Monday, June 13, 2011

Chinese move into larger boxships



Yangzijiang Shipbuilding’s $700m order for seven 10,000 teu containerships from Seaspan, with options for 18 more, could signal the start of a major shift in boxship building from South Korea to China.




Yangzijiang chairman Ren Yuanlin said the deal represented a “strategic move” for the company. “The successful design and manufacture of the 10,000 teu container vessel is important to promote and transform Yangzijiang and also the overall Chinese shipbuilding industry,” he said.



Barclays Capital research analysts Jon Windham and Patrick Xu said they believed the shipbuilder to be “one of the best-quality container yards in China”.



They said: “Securing these orders confirms our view that Yangzijiang will take leadership by moving into larger vessels, thus marking a shift in container shipbuilding in China, over the next five years.”



Yangzijiang’s orders prior to the latest one from Seaspan have been for smaller boxships, with the largest order on its books up to now being 4,800 teu.



Other Chinese shipyards have also shared this focus on smaller sized boxships, but data from Clarkson suggests a gradual clawing away of market share in larger vessels of more than 8,000 teu from South Korean yards, which traditionally have dominated the field.



There are 257 vessels comprising 2.8m teu on the global order book for containerships of greater than 8,000 teu. Of these, 77% are on order at South Korean yards and 13% at Chinese yards. The rest is made up of orders with builders mainly in Taiwan and Japan.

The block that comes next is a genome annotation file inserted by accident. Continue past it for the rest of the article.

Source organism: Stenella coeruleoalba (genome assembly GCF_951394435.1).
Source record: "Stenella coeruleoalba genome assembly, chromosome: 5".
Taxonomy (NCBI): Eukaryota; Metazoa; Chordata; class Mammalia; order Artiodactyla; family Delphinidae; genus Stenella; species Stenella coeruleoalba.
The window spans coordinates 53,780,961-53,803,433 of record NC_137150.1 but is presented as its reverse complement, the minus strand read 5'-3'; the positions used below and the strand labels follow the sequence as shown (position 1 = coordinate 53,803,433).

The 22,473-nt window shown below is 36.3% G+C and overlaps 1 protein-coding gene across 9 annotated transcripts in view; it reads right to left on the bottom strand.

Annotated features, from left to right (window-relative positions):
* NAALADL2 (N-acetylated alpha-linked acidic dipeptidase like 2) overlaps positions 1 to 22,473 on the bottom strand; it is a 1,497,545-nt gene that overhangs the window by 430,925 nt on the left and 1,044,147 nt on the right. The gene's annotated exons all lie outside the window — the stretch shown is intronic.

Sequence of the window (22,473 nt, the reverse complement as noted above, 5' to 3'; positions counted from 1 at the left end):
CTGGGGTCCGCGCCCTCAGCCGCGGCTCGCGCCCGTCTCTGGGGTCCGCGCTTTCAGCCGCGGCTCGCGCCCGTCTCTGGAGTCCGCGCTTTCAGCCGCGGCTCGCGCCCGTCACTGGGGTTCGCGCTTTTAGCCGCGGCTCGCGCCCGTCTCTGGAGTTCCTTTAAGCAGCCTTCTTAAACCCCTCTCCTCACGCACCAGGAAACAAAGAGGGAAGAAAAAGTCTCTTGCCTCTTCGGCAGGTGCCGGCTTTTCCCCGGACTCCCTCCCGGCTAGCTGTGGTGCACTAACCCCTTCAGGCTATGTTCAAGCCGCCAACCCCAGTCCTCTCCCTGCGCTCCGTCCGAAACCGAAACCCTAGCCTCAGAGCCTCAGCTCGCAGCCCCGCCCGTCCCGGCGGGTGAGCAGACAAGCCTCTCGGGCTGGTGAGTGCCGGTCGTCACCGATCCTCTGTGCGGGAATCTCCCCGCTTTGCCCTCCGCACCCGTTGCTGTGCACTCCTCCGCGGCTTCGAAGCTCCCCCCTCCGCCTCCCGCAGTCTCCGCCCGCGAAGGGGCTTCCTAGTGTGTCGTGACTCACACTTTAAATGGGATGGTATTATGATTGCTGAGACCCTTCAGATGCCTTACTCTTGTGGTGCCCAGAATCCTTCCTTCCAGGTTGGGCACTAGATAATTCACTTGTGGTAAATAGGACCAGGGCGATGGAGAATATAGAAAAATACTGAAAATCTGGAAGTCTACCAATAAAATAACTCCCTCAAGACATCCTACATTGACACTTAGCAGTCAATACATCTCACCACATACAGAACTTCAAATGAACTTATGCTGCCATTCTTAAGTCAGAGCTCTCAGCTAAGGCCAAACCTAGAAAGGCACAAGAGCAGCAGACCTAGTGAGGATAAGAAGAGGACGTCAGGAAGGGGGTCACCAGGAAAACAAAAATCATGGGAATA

Looking purely at orders for post-panamax containerships in 2011, of the 702,200 teu booked year to date, 74% of orders have been placed at South Korean yards, while 14%, or 70,000 teu, went to China.



While the 70,000 teu is purely as a result of the Seaspan deal, should some or all of the options on the 18 additional vessels be exercised, then China could see its presence grow significantly.



“It is apparent that Chinese yards have begun to compete aggressively for orders,” noted Clarkson Research Services in its second quarter 2011 Container Intelligence Quarterly, pointing out that Jiangnan Changxiang has the fifth largest orderbook for containerships.



Mr Wu of Barclays Capital said Chinese yards had the advantage of lower labour costs, while at the same time many were improving their shipbuilding capabilities.





Published : June 13, 2011



Source: Asiasis
 
 
 
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